We were hiking out a Brown County state park-- it was absolutely beautiful-- but I began seeing runners as we got further onto the trail. The fact that they were doing some real distance-- indicated by their Camelbacks full of water-- made me pang even more for a run. I'd done a shakeout 10 min. jog that morning and had been planning to give my legs a break by doing the elliptical that night, but I couldn't resist for long. "Man! I wish I hadn't worn my coat," I finally remarked as we saw yet another runner go by. My mom offered to hold my coat, so I shed a couple of layers and told them how long I'd be and where I'd meet back up with them. "Take your phone with you," my mom instructed as I tried to hand it to her. I knew that it made sense, since there was no other way to contact her if there was a problem. "I'm just scared I'm going to drop it," I worried aloud. But I realized that it was probably important, given my track record for getting lost and what not.
The trail itself was beautiful. I started my run out by Ogle Lake, and made my way around the trail. The best part was the roots and bumps along the way. For most runners, those are a hassle to be avoided. For me, they are a fun challenge that keeps my mind engaged and having fun. I was thoroughly enjoying myself crossing over little footbridges and jumping over ruts in the ground. After a mile or so, I came to a fork in the path where I could go further or turn to circle around the lake the rest of the way. I had plenty of time left in my run, so I kept going. There weren't a lot of people other then runners on any of the trails, but this second trail was even more desolate then the first. I love it. The wide path thinned out to a single track, and I ran along not knowing where I was going or even how long I'd continue before turning around. After another mile or so, I came to a large hill upward. I charged up the hill, only to see a large platform ahead that rose from 20 or so steps. I urged my legs up the steps and stopped at the top as I saw the trail continue upward. I'm all for a challenge, but I'd done a long run the day before, and a hard run the day before that. My legs were aching pretty bad by that point, so I figured it was best to turn around. Not before I snapped a few pictures though!
My run back to the original trail was pretty uneventful. Again, the nature was beautiful and I was so grateful for the change of scenery in the tall trees and vast wooded landscape. Back at the original trail, I forked left to continue my loop around the lake. At that point though, I had to actually cross the lake, which was pretty cool. There was a wide footbridge of planks that crossed over and onto the other side, which was on much greater of an incline. By that I mean that the trail was hugging the side of some pretty steep drop-offs to the lake-- not too high, but high enough to provide for a pretty dangerous fall. It was really cool though, as the trail was not at all straight and predictable. At times, I would be weaving the side of the drop-off and a few minutes later, I would be right down by the lake. I was almost back to the lake front where I would continue back the way we had hiked out there, when I saw the mud was getting pretty bad ahead. I was down by the edge of the lake though, so it made sense that it was getting so darn muddy!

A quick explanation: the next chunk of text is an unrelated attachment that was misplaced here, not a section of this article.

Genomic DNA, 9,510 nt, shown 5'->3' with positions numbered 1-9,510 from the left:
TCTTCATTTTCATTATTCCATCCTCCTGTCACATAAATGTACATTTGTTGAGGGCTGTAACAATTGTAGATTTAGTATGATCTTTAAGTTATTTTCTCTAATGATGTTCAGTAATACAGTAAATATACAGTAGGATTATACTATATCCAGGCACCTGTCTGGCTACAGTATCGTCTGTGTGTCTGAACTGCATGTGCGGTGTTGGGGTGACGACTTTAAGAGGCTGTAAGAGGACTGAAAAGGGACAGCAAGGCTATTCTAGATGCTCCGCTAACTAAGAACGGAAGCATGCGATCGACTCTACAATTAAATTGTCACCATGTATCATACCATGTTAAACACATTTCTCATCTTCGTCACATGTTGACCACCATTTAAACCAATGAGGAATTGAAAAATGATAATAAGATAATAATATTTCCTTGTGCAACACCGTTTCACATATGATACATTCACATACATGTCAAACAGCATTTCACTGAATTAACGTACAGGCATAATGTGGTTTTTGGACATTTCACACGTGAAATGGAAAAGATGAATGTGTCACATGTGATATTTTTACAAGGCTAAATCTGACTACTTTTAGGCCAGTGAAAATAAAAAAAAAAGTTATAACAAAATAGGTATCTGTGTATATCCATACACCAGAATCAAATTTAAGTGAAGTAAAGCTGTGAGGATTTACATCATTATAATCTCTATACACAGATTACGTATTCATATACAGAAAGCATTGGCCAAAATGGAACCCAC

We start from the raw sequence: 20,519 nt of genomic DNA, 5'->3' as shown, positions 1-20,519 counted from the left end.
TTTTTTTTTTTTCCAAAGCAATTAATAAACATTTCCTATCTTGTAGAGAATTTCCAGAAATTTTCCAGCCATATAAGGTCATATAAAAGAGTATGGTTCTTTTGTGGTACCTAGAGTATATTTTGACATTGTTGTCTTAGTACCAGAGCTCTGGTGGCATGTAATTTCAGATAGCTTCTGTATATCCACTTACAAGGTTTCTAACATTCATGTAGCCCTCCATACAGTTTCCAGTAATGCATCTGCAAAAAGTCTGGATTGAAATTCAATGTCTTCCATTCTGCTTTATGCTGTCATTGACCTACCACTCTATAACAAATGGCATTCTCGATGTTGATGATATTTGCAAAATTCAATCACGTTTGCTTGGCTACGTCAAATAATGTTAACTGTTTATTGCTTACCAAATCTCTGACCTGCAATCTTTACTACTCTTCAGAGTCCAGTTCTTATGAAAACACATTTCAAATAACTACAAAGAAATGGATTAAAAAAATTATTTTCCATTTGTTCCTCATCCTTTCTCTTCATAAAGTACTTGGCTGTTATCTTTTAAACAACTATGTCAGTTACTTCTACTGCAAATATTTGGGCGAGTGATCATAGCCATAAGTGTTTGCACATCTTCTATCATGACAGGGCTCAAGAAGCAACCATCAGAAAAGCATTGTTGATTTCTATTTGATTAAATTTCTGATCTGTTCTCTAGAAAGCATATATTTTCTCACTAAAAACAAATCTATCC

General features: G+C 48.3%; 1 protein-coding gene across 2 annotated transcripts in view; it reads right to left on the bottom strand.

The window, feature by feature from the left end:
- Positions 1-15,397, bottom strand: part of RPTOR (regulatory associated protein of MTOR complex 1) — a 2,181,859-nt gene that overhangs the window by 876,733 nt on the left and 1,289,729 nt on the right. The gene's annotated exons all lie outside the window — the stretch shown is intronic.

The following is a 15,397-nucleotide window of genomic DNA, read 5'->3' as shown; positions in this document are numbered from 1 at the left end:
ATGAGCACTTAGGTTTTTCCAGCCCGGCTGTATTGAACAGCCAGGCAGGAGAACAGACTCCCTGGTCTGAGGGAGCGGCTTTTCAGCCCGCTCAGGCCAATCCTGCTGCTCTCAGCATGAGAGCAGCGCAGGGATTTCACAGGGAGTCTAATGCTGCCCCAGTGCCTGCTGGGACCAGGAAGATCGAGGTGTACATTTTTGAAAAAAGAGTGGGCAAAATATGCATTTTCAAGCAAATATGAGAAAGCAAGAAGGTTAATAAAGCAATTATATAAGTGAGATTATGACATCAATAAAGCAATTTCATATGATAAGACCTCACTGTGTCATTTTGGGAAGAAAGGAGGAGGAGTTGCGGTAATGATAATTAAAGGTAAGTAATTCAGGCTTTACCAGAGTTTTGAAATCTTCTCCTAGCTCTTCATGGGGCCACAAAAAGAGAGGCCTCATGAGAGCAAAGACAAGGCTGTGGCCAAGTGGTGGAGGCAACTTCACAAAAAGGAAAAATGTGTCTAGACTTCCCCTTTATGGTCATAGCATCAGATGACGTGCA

A little ways ahead, I saw a nasty spot of mud. Trying to be proactive and smart, I sidestepped it to the right. Before I knew it though, I went down. My feet quickly slid and I frantically looked for a tree to grab. In that split second I realized that there were none. Come on! I'm right next to a forest for goodness sakes! I slipped down into the mud, coming within a meter of the cold water, before I caught myself with my hands. Looking like a muddy fool, I stood in that same crouched position for a good minute. I had been sure I was going straight into the lake, and now I was sure that any move I made would send me straight for that reality. After gathering the last bit of my dignity, I made a giant leap up to the trail and then surveyed the damage. My purple running tights were completely covered in mud, my backside looked like a giant mud spot, and my hair and face were spotted with evidence of my little mishap. That's when I looked down: my phone-- just a three week old baby-- was completely, utterly, covered in mud. I'm not big when it comes to technology, but it was an investment and I take pride in being unbelievably responsible with all my possessions. Forget the fact that I was unharmed and not soaking wet: I ruined my new phone! I debated whether or not to touch the screen to call my mom, but finally did. I was crying like a baby as I told her, "I...I fell...and I'm okay...but I'm covered with mud and so is my phone...it's ruined!!!"
Ya..not one of my better moments. Believe me, I learned quite a bit from that experience. FYI- a muddy phone is not worth crying over when the alternative was a wet injured runner and a phone at the bottom of a lake in Indiana. Looking back, there really is no better option when falling into a lake: catch yourself with your hands without dropping your phone or losing your balance. By the way, the phone's fine. Absolutely not a scratch (it had a case on it), except for some dried mud in the speaker. I'm hoping I can blow that out with that stuff people use on keyboards.